French food industry consultant fears food shortage at end of 2020
Updated: May 6, 2020
Sylvain Zaffaroni is a food industry consultant based in Paris. His companies, Pour nourrir demain (literally “Feeding Tomorrow”) and HappyFeed, work for many major French food brands - including D’aucy, Président, Alpina Savoie, and Candia.
We spoke to him just as the major media outlets are starting to warn that food shortages could be on the horizon... He gives us his analysis of the outlook in France and Europe.
HOW ARE YOU GETTING BY? I’m quite serene. I’m surprised by myself. I thought I would be much more stressed out. But then, my work hasn’t been impacted that much. I still have plenty of things going on, and financially I’m ok for the time being.
Before, I would go see my clients at their workplace, now I see them on my screen.
My kids, two teenagers, are also coping quite well. My daughter was already spending a lot of time in confinement in her room before the lock-down! Their sleep cycle has been impacted big time though. Now they fall asleep at three or four in the morning and get up at 3pm! School is a joke right now. Their teachers send them stuff to copy, it’s a total waste of time.
WHAT’S YOUR TAKE ON THE CURRENT SITUATION, AS A FOOD INDUSTRY CONSULTANT? I called all my contacts at the thirty-odd brands we work with, and they all said that there was no risk of a food shortage this year. Most of them have stocks that can last up to a year. Many were also supplying schools and restaurants before the pandemic, but those markets collapsed in the blink of an eye. So that surplus is now delivered to supermarkets.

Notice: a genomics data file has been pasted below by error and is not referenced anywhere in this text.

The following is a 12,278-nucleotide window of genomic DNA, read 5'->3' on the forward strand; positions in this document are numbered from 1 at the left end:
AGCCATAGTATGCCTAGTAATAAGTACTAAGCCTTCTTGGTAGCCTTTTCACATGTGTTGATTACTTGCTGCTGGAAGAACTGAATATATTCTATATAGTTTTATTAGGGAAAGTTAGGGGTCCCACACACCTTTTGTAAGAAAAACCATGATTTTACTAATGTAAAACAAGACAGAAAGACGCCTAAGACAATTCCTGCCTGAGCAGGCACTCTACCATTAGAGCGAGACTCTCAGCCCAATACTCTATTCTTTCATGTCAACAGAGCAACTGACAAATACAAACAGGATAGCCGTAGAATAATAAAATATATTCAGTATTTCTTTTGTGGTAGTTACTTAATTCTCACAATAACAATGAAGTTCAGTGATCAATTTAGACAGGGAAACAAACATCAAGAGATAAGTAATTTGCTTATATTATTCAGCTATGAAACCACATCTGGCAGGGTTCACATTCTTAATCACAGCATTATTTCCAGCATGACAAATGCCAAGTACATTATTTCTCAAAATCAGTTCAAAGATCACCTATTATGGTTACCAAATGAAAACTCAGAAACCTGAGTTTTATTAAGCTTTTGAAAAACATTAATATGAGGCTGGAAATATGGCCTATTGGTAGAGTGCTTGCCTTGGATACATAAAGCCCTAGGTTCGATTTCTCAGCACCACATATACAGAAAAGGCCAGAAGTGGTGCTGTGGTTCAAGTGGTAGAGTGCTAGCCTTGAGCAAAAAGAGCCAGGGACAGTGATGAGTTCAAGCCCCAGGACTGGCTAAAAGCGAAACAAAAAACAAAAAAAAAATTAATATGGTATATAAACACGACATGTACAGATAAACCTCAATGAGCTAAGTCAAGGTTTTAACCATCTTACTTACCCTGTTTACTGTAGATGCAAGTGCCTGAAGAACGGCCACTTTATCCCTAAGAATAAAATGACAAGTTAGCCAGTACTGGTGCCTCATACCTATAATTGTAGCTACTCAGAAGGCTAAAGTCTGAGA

But we are going to be in big trouble if the pandemic comes back at the end of the year. Then there could be a major food crisis. The problem is the workforce: if too many people get sick, who is going to plant and harvest? Also, who is going to do the packaging?
So far, the French food industry has proven to be very strong and organized. I’m amazed by how quickly most brands have adapted to the current situation. Production lines were changed. For example, a famous pasta maker decided to produce only their bestselling pasta to meet a surge in demand. Some brands closed sites and ramped up production in others. Many others adapted their logistics, and started paying truck drivers more for the increased risk involved. In France, the food industry’s hygiene standards are as drastic as the ones in hospitals. That’s why it copes particularly well in times of a pandemic.
We all know people are buying more flour, eggs, canned food, and pasta right now. But did you know there has also been a huge increase in honey? Lune de Miel saw its sales go up by 80% in April! Honey seems to be the ultimate comfort food right now, soothing both the throat and the soul.
Right now, my company is preparing a White Paper to see how the current changes might impact consumer behavior in the long term. Is the current boom in organic and local food going to persist or is it just a temporary adaptation. From my standpoint, I certainly hope that local and organic will be the future!